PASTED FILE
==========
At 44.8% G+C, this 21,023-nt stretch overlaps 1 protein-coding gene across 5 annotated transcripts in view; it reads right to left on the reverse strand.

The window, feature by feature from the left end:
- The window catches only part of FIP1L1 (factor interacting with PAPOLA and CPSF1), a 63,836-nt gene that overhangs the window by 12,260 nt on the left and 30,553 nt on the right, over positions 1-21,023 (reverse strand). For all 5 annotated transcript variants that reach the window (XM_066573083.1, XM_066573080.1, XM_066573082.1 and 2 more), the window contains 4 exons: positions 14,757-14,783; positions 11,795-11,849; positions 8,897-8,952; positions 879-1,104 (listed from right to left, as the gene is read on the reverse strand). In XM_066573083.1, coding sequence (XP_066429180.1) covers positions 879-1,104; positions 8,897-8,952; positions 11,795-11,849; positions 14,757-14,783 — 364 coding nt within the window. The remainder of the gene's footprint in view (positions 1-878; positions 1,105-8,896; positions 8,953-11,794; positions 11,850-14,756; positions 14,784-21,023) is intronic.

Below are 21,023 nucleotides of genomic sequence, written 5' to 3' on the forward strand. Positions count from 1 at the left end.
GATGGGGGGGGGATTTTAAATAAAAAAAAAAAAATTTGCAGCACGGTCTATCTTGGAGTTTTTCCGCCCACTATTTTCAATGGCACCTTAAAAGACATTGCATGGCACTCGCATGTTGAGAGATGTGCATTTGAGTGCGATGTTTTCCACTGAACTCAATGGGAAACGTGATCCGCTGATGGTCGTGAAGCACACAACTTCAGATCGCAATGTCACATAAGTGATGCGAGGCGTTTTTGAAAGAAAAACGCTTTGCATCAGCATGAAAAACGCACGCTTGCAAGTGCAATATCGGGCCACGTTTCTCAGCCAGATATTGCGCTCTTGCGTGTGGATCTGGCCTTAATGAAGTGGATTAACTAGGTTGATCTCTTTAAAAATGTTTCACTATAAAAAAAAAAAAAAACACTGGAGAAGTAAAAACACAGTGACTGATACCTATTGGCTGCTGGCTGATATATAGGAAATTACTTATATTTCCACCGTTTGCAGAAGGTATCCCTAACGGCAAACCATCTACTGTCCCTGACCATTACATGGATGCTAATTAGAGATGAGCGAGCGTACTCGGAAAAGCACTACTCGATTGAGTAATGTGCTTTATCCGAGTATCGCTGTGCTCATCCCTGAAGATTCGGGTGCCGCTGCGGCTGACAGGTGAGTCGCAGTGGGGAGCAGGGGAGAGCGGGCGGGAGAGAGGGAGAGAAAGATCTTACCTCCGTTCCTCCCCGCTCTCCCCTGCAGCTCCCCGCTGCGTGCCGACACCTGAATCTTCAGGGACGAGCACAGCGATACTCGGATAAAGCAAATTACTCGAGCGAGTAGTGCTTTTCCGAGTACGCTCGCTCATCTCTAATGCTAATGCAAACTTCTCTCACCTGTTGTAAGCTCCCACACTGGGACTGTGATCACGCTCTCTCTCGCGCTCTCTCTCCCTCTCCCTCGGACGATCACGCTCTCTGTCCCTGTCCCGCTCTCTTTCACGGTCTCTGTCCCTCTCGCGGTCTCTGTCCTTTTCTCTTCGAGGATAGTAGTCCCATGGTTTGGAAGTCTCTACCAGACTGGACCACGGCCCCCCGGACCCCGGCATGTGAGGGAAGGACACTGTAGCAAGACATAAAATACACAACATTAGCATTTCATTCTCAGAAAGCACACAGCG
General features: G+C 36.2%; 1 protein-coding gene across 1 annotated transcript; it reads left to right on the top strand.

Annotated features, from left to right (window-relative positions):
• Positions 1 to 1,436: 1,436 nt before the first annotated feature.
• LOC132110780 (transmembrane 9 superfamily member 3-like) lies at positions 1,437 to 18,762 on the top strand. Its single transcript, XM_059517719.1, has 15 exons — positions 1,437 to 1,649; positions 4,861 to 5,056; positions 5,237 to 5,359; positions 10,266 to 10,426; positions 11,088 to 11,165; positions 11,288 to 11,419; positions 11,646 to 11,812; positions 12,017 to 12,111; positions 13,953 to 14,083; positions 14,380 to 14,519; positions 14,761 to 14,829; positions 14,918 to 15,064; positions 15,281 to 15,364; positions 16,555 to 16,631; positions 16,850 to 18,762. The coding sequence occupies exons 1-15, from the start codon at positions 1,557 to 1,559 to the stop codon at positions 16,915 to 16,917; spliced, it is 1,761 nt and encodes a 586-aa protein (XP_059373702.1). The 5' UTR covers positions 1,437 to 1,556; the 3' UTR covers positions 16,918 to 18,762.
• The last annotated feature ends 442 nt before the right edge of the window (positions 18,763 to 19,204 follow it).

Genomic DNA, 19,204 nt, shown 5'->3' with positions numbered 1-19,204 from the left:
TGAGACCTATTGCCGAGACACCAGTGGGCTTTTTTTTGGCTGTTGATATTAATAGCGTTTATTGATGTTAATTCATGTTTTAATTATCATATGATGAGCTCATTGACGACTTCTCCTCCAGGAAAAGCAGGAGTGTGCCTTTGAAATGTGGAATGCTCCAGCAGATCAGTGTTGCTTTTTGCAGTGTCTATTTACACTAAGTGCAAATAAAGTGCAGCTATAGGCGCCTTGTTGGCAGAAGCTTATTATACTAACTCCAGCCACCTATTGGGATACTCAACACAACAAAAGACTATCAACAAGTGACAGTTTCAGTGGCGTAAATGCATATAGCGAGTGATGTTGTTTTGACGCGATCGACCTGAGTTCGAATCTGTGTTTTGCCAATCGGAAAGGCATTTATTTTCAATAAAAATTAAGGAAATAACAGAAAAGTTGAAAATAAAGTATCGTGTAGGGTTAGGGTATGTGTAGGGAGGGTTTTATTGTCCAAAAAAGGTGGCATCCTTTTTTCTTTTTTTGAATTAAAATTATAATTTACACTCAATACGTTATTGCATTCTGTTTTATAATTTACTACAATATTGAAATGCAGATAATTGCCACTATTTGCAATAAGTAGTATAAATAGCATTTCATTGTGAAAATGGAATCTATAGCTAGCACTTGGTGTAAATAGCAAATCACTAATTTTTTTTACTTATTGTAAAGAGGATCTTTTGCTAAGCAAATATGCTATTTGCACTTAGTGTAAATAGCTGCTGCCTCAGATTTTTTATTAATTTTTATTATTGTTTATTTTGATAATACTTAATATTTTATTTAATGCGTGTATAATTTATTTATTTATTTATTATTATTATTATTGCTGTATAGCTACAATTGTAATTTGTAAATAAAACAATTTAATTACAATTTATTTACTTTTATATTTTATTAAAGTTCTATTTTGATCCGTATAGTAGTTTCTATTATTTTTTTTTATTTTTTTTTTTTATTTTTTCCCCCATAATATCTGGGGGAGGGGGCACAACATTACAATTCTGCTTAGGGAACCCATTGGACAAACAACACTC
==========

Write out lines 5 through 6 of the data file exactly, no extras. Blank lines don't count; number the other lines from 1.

GATGGGGGGGGGATTTTAAATAAAAAAAAAAAAATTTGCAGCACGGTCTATCTTGGAGTTTTTCCGCCCACTATTTTCAATGGCACCTTAAAAGACATTGCATGGCACTCGCATGTTGAGAGATGTGCATTTGAGTGCGATGTTTTCCACTGAACTCAATGGGAAACGTGATCCGCTGATGGTCGTGAAGCACACAACTTCAGATCGCAATGTCACATAAGTGATGCGAGGCGTTTTTGAAAGAAAAACGCTTTGCATCAGCATGAAAAACGCACGCTTGCAAGTGCAATATCGGGCCACGTTTCTCAGCCAGATATTGCGCTCTTGCGTGTGGATCTGGCCTTAATGAAGTGGATTAACTAGGTTGATCTCTTTAAAAATGTTTCACTATAAAAAAAAAAAAAAACACTGGAGAAGTAAAAACACAGTGACTGATACCTATTGGCTGCTGGCTGATATATAGGAAATTACTTATATTTCCACCGTTTGCAGAAGGTATCCCTAACGGCAAACCATCTACTGTCCCTGACCATTACATGGATGCTAATTAGAGATGAGCGAGCGTACTCGGAAAAGCACTACTCGATTGAGTAATGTGCTTTATCCGAGTATCGCTGTGCTCATCCCTGAAGATTCGGGTGCCGCTGCGGCTGACAGGTGAGTCGCAGTGGGGAGCAGGGGAGAGCGGGCGGGAGAGAGGGAGAGAAAGATCTTACCTCCGTTCCTCCCCGCTCTCCCCTGCAGCTCCCCGCTGCGTGCCGACACCTGAATCTTCAGGGACGAGCACAGCGATACTCGGATAAAGCAAATTACTCGAGCGAGTAGTGCTTTTCCGAGTACGCTCGCTCATCTCTAATGCTAATGCAAACTTCTCTCACCTGTTGTAAGCTCCCACACTGGGACTGTGATCACGCTCTCTCTCGCGCTCTCTCTCCCTCTCCCTCGGACGATCACGCTCTCTGTCCCTGTCCCGCTCTCTTTCACGGTCTCTGTCCCTCTCGCGGTCTCTGTCCTTTTCTCTTCGAGGATAGTAGTCCCATGGTTTGGAAGTCTCTACCAGACTGGACCACGGCCCCCCGGACCCCGGCATGTGAGGGAAGGACACTGTAGCAAGACATAAAATACACAACATTAGCATTTCATTCTCAGAAAGCACACAGCG
General features: G+C 36.2%; 1 protein-coding gene across 1 annotated transcript; it reads left to right on the top strand.